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Simcha Dimant papers

Document | Digitized | Accession Number: 1993.34.13

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    Simcha Dimant papers

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    The Simcha Dimant papers relate to the Holocaust and immediate post-war experiences of Simcha Dimant, a Polish Jew. The papers contain identification documents including a provisional identification card issued by the Allied Expeditionary Forces in Buchenwald concentration camp, April 1945; a Haftlings-Personal-Karte (Prisoners-Personal-Card); a Mandat-Karte (Mandate Card), July 1945; and a fragment of a Military Government Temporary Registration form. The papers also include travel documents relating to Dimant’s work for the Allied Expeditionary Forces. These documents include a D.P. Index Card, G00404254, two-sided pre-printed card issed by the Allied Expeditionary Forces with "Keep this card at all times to assist your safe return home," written on the reverse side, as well as other travel documents issued by the Allied Expeditionary Force offices, valid from July 23-29, 1945.

    The papers also include a letter, written by Simcha Dimant to Hela and Karl Wargon (Tonia Dimant’s sister and her husband), May, 1943. The letter detailed the fate of various family members following the liquidation of the Częstochowa ghetto. The letter was censored with a false approval stamp and mailed illegitimately by a German officer who was Simcha Dimant's supervisor at a military factory near Częstochowa, Poland.

    The Simcha Dimant papers include a photograph of a Simcha Dimant, undated, and a photograph of an unidentified couple, 1936. A 1936 wedding invitation for Toni Wagonówny (Toni Wargon) and Sewkiem Dymanten (Simcha Dimant) is also included in the papers.
    inclusive:  1936-1945
    Credit Line
    United States Holocaust Memorial Museum Collection, Gift of Dr. Jacob Dimant
    Collection Creator
    Simcha Dimant
    Symcho Dymant was born on February 18, 1913, in Warsaw, Poland, to a Jewish couple, Aharon and Keila Wislicki Dymant. He had three siblings: Alexander, Hindi, and another brother. Aharon, a watchmaker, died in 1915 and Keila died when Symcho was young. He was raised by his grandmother in Sosnowiec. Symcho became a carpenter and settled in Czestochowa. On August 23, 1936, he married Tonia Wargon. They had a son, Aaron, in September 1937.
    On September 1, 1939, Germany invaded Poland. They occupied Czestochowa on September 3. Symcho and his family were forcibly moved into the ghetto after it was established on April 9, 1941. Symcho was involved in the underground resistance in the ghetto. Symcho escaped the ghetto. Because he spoke German, he was able to get a civilian job under an assumed identity as a non-Jewish Polish person in a German military installation near the town. In September 1942, the Germans decided to destroy the ghetto. On September 22, Symcho’s mother-in-law was shot in the head by Nazi officials. Symcho’s wife Tonia, 4 year old son Aaron, and all of his relatives were sent to Treblinka killing center. In May 1943, a sympathetic German officer helped Symcho send his sister-in-law, Hela Wargon and her husband Karl, in New York a letter explaining the deportation of the family. The SS discovered that Symcho was Jewish. He was also charged with political crimes and deported to Buchenwald concentration camp in Germany. He arrived on December 24, 1944, and was assigned prisoner number 15349. He was a slave laborer in a nearby military factory. He was active in resistance in the camp. On April 11, 1945, the camp was liberated by American troops.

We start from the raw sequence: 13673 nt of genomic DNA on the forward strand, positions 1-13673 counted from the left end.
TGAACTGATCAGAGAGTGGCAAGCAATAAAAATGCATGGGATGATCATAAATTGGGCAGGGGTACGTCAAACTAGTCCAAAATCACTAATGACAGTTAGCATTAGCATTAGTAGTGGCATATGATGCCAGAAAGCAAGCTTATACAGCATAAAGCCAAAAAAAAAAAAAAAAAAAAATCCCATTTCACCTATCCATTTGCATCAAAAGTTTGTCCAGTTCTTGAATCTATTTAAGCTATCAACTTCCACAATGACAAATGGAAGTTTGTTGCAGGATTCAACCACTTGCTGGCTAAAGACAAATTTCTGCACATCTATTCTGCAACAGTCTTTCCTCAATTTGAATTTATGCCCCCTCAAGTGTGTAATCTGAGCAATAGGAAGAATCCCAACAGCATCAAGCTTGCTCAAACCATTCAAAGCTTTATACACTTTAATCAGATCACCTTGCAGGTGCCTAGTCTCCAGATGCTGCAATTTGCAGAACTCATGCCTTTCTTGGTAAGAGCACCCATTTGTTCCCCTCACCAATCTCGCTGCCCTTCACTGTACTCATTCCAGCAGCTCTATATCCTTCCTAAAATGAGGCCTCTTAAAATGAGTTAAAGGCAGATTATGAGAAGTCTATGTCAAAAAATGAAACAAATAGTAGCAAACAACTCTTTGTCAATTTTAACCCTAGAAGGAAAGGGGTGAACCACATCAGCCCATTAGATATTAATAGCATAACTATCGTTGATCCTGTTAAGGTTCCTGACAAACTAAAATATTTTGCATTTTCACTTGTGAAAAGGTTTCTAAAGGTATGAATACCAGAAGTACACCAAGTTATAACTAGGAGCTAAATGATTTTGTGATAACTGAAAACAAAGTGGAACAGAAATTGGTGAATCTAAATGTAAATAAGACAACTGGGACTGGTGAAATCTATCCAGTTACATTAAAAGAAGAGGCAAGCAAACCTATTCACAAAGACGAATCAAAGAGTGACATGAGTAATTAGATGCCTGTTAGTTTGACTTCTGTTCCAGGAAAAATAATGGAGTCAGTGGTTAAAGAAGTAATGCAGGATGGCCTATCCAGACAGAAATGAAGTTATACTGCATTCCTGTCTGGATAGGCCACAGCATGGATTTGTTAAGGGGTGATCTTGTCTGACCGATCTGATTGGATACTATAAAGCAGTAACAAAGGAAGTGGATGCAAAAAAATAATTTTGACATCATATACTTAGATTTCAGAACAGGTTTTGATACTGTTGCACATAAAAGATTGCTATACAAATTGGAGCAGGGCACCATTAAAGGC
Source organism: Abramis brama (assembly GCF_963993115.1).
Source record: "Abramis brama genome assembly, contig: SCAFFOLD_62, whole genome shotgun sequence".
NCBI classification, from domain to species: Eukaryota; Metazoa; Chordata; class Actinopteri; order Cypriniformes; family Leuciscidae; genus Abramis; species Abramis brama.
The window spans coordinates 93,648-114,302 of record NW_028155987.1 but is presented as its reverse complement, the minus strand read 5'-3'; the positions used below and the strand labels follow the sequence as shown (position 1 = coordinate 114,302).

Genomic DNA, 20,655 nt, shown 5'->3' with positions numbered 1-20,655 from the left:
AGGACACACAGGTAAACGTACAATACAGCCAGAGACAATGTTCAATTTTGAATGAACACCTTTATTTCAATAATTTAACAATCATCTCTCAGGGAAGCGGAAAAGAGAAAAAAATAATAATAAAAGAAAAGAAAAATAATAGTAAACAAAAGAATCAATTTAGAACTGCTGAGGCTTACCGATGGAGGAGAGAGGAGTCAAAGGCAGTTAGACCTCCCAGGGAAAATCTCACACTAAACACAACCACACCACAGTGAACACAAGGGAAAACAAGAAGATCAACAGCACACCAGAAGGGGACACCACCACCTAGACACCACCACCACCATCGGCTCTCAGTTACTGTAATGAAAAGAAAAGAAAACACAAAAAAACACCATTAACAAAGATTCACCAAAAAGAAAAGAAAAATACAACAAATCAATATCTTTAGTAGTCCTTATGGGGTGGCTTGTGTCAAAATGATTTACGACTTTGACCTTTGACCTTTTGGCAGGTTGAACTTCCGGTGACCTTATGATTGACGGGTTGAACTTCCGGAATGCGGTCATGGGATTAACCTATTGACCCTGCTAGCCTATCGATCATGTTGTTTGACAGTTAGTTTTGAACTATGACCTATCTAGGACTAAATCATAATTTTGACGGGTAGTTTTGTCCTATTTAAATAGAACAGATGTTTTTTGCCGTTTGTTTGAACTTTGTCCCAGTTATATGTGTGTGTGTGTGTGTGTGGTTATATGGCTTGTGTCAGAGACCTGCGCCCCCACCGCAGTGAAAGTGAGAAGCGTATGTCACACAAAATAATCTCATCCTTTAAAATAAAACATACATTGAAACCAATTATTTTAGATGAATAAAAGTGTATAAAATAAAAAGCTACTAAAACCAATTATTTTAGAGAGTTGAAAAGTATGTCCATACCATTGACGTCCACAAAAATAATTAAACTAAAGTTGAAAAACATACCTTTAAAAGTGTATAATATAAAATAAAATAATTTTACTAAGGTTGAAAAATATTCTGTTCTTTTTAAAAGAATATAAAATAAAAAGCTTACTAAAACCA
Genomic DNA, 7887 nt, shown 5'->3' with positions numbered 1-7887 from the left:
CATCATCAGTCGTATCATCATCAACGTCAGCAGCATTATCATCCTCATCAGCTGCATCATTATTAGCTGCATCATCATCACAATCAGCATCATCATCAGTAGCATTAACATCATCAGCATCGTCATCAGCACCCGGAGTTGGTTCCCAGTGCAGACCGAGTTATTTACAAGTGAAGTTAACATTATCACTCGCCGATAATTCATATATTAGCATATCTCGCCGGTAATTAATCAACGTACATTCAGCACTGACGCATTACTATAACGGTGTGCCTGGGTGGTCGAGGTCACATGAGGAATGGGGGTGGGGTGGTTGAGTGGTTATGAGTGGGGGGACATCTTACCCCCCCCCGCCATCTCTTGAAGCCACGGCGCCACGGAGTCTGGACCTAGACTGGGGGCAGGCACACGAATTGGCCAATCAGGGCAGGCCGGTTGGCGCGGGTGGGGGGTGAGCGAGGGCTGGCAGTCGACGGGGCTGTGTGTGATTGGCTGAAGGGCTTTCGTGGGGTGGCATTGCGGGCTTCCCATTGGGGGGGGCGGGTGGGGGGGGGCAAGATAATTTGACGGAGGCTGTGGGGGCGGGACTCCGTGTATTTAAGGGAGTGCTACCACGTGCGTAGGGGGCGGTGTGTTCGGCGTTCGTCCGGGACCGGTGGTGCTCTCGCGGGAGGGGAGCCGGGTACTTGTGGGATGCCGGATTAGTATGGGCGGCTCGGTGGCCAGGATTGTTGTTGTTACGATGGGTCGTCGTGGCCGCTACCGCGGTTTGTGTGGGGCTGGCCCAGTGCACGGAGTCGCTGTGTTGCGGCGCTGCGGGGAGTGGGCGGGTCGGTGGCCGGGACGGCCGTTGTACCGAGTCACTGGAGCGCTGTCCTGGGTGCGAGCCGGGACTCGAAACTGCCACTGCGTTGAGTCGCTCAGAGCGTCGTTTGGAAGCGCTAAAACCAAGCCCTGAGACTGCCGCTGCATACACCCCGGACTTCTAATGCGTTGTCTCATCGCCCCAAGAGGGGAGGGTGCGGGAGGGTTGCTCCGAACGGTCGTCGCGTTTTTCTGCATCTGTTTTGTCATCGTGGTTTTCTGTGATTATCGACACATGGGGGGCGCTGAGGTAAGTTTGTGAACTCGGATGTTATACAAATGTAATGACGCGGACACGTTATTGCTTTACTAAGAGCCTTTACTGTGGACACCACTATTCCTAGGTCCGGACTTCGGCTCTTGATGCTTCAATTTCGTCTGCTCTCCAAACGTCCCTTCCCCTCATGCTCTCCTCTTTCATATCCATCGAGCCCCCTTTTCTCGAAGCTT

Just after the war, Symcho worked for the Allied Expeditionary Force, traveling through Germany gathering information on refugees from concentration camp. Symcho moved to Fulda displaced persons camp by the summer. He joined Kibbutz Buchenwald, which was established on a farm by sixteen camp survivors. He met Ita Rozenczwajg (1918-2010). She had survived by living under an assumed identity as a non-Jewish Polish person and was sent to Germany as a Polish forced laborer in 1943. There were two rabbis associated with the group. One went to the British embassy in Paris to get certificates for emigration to Palestine. On September 8, 1945, eighty young men and women from the Kibbutz arrived in Haifa, one of the first large survivor's group to reach Palestine. Symcho changed his name to Simcha Dimant. In 1946, Simcha and Ita married. The couple had two sons. Simcha, age 70, died in 1983.

    Physical Details

    German English
    1 folder
    System of Arrangement
    The Simcha Dimant papers are arranged in a single series.

    Rights & Restrictions

    Conditions on Access
    There are no known restrictions on access to this material.
    Conditions on Use
    Material(s) in this collection may be protected by copyright and/or related rights. You do not require further permission from the Museum to use this material. The user is solely responsible for making a determination as to if and how the material may be used.

    Keywords & Subjects

    Administrative Notes

    Dr. Jacob Dimant donated the Simcha Dimant papers to the United States Holocaust Memorial Museum in 1993 and 2014. Dr. Jacob Dimant is the son of Simcha Dimant. The collections accessioned as 1993.34 and 2014.461.1 have been incorporated into this collection.
    Funding Note
    The cataloging of this collection has been supported by a grant from the Conference on Jewish Material Claims Against Germany.
    Primary Number
    Record last modified:
    2023-03-30 15:17:59
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